Mother’s Day is almost here!
In honor of the holiday, we asked our favorite duo of moms, Arielle and Carrie, to participate in a very special motherhood Q&A. We asked Arielle and Carrie to share their responses to the same questions, to get the perspective of two generations of moms. Read on for their take on family meals, the most difficult age to parent, and what their kids have taught them.
What surprised you the most about motherhood?
Arielle: How quickly I picked up on everything. I had no idea what I was getting myself into or how to be a mother and it all just came naturally.
Carrie: The biggest surprise I found was how fulfilled I was and how much love I could feel.
What’s the best piece of motherhood-related advice you’ve ever received, and what advice do you share with new moms?
A: Don’t worry so much, you’ll figure it out. It comes naturally.
C: My best piece of advice to share with new moms is to be patient, show too much love, show up to everything and have fun.
What are the hardest ages to parent (so far)?
A: Honestly, every age has had its challenges and also its incredible moments. I can’t really say because it’s a different kind of hard per age. Like when they are newborns, it’s hard because you need to do everything for them and carry them everywhere. Then when they become toddlers it’s hard because they do things on their own and they talk back and understand a lot!
C: My hardest times of being a mom was after they married.
What is your favorite family tradition or holiday?
A: Shabbat dinner every Friday night. It’s always with my entire family but even when it’s just the four of us. Honestly, we love every one of our holidays because the kids just LOVE being with their family.
C: Every holiday we were together was the best! Florida, Caribbean, Hawaii, Aspen, and of course Israel were some of our best trips.
What’s your favorite family meal?
A: Breakfast, no matter what we always eat it together. We love Chocolate chip pancakes!
C: My family’s fave meal would be chicken schnitzel, mashed potatoes, and green beans with garlic and oil.
What have your children taught you?
A: I know it sounds so cliche but my children have taught me how much you can love someone. They have made me a better person in every way possible because I want to be that role model for them. They’ve taught me how important it is to be a good person, a good friend, a good wife, sister, and more because it’s what I’m trying to teach them to be.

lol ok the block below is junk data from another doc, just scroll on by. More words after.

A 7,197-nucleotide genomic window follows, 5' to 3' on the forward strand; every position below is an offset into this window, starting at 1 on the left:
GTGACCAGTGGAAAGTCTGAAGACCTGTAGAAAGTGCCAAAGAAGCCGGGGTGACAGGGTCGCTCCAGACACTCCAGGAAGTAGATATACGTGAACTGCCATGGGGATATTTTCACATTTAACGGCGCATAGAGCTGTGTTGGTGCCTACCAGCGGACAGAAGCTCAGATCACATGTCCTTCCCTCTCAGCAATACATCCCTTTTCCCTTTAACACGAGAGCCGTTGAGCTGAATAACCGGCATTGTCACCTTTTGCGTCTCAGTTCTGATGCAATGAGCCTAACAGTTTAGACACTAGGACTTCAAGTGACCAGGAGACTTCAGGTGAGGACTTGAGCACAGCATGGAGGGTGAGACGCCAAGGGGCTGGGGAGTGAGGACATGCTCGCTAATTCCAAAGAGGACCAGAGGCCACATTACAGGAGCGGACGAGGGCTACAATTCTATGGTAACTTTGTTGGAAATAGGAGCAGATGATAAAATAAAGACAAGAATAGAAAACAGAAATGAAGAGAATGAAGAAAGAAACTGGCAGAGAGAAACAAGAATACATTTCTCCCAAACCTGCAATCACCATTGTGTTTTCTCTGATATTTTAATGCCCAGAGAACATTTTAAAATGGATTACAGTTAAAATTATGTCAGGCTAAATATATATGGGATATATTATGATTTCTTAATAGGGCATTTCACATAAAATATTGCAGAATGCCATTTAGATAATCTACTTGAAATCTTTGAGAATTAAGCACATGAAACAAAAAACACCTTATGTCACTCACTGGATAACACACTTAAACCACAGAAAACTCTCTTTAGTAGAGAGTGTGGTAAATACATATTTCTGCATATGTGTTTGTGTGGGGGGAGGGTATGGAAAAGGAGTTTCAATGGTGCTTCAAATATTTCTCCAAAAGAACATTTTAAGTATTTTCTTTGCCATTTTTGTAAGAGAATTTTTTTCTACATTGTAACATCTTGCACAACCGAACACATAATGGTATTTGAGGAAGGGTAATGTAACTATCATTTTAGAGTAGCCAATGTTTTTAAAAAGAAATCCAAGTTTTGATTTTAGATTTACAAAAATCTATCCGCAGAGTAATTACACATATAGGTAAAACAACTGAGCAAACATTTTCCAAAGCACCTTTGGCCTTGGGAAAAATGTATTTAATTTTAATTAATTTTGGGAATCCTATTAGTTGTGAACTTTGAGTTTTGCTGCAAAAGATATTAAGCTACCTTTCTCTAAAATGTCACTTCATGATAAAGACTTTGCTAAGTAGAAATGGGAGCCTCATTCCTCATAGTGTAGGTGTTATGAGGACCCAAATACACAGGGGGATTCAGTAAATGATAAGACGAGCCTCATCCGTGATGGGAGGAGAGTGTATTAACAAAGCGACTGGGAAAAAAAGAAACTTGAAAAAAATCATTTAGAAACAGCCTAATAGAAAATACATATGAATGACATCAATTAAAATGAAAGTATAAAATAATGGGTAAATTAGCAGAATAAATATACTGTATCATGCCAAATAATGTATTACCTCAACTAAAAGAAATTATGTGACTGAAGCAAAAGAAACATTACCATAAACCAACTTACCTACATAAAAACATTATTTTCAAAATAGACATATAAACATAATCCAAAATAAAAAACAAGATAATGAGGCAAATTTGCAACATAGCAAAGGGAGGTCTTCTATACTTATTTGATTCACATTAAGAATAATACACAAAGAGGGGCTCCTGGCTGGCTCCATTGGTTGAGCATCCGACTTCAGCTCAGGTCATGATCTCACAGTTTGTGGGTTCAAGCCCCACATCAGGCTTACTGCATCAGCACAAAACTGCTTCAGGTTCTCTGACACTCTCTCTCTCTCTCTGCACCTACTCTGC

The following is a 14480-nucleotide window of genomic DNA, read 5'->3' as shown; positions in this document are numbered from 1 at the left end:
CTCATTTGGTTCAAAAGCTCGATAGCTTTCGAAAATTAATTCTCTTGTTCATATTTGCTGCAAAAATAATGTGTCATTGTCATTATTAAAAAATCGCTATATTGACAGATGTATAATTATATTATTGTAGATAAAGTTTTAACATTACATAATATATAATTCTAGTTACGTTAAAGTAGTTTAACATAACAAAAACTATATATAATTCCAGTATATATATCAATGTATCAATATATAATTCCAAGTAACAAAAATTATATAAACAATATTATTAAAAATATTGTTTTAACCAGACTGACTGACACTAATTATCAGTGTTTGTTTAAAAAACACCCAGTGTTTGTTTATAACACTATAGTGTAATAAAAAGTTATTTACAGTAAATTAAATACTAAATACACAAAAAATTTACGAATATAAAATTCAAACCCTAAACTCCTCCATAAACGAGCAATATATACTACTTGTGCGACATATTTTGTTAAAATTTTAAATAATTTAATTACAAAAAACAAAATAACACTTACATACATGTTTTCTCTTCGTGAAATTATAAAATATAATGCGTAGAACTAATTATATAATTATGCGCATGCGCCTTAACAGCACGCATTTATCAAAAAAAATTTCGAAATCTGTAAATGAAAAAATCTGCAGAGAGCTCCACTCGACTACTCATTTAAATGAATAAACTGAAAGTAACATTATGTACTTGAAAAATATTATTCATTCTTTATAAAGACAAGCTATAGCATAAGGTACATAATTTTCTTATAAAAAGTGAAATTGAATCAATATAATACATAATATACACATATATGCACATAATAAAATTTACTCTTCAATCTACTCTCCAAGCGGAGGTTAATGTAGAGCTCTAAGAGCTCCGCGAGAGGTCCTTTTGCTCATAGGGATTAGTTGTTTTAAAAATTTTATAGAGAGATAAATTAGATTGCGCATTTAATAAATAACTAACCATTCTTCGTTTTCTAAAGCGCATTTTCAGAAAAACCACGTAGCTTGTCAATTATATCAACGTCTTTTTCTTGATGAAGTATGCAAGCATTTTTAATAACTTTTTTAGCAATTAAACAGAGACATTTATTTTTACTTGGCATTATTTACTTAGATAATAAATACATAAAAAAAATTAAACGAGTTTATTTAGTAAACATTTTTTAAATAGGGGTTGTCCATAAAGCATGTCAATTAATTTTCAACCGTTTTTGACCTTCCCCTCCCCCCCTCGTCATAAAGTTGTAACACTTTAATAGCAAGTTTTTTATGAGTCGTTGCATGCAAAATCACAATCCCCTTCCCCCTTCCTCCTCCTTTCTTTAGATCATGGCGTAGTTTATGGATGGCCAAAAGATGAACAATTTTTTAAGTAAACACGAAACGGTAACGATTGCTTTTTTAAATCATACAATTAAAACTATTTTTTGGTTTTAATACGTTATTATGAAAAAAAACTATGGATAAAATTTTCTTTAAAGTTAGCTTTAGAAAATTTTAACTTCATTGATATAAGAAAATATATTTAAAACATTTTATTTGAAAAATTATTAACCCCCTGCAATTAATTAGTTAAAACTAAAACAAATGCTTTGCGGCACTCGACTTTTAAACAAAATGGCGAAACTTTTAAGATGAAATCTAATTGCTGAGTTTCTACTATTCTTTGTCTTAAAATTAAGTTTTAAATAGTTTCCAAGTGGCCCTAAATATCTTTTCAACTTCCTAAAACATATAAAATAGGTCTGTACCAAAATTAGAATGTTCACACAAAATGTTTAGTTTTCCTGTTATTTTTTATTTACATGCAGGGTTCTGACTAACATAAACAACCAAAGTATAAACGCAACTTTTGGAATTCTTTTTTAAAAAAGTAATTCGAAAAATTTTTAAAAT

C: My children taught me to love unconditionally, not be judgemental, to always be open, and to choose to be happy.
What is one of your biggest parenting fails?
A: I think my biggest fail or mistake has been not hiding them from the public. I don’t know yet if it’s a mistake or a fail honestly, I just know it terrifies me.
C: My biggest parenting regret was not letting my Danielle learn how to play the drums.
What is your proudest moment as a parent?
A: Seeing their relationship develop. Their sisterhood bond is something really special. Never would they have had this time (during quarantine) to spend together and learn about each other and become as close as they have. Watching this bond and this friendship has been my proudest moment and I can’t wait to continue to watch it grow. There is no better feeling honestly.
C: I am the proudest mother 24/7 because I have three of the most loving, considerate, kind, giving, individuals as kids that have all found what makes them happy!
What has being a mother taught you about your relationship with your own mother?
A: Holy shit, she did a lot. I just appreciate her so much more in so many ways and it’s so amazing to see the relationships we have with her now as adults. I can only dream to have that kind of relationship with my girls.
C: I, unfortunately, learned everything I did not want to be from my own mother.
What’s the most important value you hope to pass down to your kids?
A: Family. Family is everything and never forget it.
C: Be grateful, choose kindness, live a happy love, and always show love. It would be my hope to be remembered by these values.
Arielle, what did your mom teach you about parenthood?
A: Everything there is to know about being a mother. I see so much of her in me when I am with my girls and it just innately was passed down. I see Ruby copying so many things that I do and I’m so lucky to have the greatest mother in the world to have learned from.
Carrie, what has been the best part of watching your daughter become a mother?
C: It has been a natural evolution watching my daughter become the amazing mother she is. It was totally intuitive for her. It has been and is a blessing I’m most grateful to be able to share this with her!
Carrie, what’s the best part about being a grandmother?
C: Being a sasa is more fun than I could’ve ever imagined. My girls are my most precious gifts. They are pure joy. Definitely a highlight in life!